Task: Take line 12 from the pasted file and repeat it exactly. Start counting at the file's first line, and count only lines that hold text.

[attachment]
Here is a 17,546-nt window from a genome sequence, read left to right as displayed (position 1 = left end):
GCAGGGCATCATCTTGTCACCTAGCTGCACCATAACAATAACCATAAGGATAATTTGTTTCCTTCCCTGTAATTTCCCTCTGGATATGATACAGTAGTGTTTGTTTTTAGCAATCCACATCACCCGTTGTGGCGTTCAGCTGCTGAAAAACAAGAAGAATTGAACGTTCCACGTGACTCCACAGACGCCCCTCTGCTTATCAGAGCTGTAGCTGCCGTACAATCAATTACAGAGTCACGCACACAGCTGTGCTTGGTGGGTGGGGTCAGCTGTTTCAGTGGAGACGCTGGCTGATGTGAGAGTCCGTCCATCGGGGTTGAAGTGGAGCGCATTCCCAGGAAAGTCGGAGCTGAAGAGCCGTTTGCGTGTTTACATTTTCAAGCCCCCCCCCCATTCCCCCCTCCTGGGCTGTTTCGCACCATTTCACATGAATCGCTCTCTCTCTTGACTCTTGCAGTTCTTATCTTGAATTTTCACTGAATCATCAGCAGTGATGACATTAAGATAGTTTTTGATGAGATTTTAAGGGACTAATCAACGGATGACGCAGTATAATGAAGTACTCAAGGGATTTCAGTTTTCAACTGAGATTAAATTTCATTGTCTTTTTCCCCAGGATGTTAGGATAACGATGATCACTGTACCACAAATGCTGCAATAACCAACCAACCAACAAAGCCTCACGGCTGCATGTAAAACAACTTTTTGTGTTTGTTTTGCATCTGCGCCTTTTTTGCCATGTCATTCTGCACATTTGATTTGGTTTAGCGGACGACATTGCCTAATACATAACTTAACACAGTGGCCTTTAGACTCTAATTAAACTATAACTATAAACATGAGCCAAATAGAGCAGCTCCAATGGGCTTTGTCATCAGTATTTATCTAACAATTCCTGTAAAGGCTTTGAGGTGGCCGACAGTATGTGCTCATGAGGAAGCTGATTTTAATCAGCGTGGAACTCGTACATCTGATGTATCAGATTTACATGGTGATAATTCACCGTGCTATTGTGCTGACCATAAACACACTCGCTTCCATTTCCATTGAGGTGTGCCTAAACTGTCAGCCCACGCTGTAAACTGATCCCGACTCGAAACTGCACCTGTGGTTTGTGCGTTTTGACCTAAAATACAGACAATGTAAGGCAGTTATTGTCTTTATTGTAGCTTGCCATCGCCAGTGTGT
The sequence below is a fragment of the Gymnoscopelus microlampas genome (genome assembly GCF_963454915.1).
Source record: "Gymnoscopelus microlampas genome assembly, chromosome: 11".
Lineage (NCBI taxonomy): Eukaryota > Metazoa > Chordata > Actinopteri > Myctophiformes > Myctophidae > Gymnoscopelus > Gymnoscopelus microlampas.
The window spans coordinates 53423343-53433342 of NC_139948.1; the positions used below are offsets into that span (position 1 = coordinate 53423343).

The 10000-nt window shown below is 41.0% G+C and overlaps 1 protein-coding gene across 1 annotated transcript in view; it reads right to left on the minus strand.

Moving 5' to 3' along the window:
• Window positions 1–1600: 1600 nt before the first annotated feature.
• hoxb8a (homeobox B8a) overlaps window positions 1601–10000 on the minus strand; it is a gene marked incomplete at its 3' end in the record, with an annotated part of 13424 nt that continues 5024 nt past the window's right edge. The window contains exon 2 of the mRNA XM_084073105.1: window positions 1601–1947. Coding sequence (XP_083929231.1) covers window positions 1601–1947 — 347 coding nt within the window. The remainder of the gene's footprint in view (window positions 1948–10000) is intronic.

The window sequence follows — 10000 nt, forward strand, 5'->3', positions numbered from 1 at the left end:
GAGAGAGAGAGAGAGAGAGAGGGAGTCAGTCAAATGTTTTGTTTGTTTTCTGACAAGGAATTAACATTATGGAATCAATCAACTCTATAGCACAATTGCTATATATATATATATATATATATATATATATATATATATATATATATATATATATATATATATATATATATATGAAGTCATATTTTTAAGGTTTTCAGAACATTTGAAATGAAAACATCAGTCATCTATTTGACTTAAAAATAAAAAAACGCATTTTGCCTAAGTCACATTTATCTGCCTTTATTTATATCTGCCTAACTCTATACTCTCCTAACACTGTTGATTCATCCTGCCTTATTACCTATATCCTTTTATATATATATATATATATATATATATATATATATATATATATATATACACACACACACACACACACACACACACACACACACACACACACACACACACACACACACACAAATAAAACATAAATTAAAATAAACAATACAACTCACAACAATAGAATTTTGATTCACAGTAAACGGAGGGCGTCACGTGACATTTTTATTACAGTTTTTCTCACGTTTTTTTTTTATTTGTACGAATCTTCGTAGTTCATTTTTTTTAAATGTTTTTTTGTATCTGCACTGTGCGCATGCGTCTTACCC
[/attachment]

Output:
GAGAGAGAGAGAGAGAGAGAGGGAGTCAGTCAAATGTTTTGTTTGTTTTCTGACAAGGAATTAACATTATGGAATCAATCAACTCTATAGCACAATTGCTATATATATATATATATATATATATATATATATATATATATATATATATATATATATATATATATATATATATGAAGTCATATTTTTAAGGTTTTCAGAACATTTGAAATGAAAACATCAGTCATCTATTTGACTTAAAAATAAAAAAACGCATTTTGCCTAAGTCACATTTATCTGCCTTTATTTATATCTGCCTAACTCTATACTCTCCTAACACTGTTGATTCATCCTGCCTTATTACCTATATCCTTTTATATATATATATATATATATATATATATATATATATATATATATATACACACACACACACACACACACACACACACACACACACACACACACACACACACACACACACAAATAAAACATAAATTAAAATAAACAATACAACTCACAACAATAGAATTTTGATTCACAGTAAACGGAGGGCGTCACGTGACATTTTTATTACAGTTTTTCTCACGTTTTTTTTTTATTTGTACGAATCTTCGTAGTTCATTTTTTTTAAATGTTTTTTTGTATCTGCACTGTGCGCATGCGTCTTACCC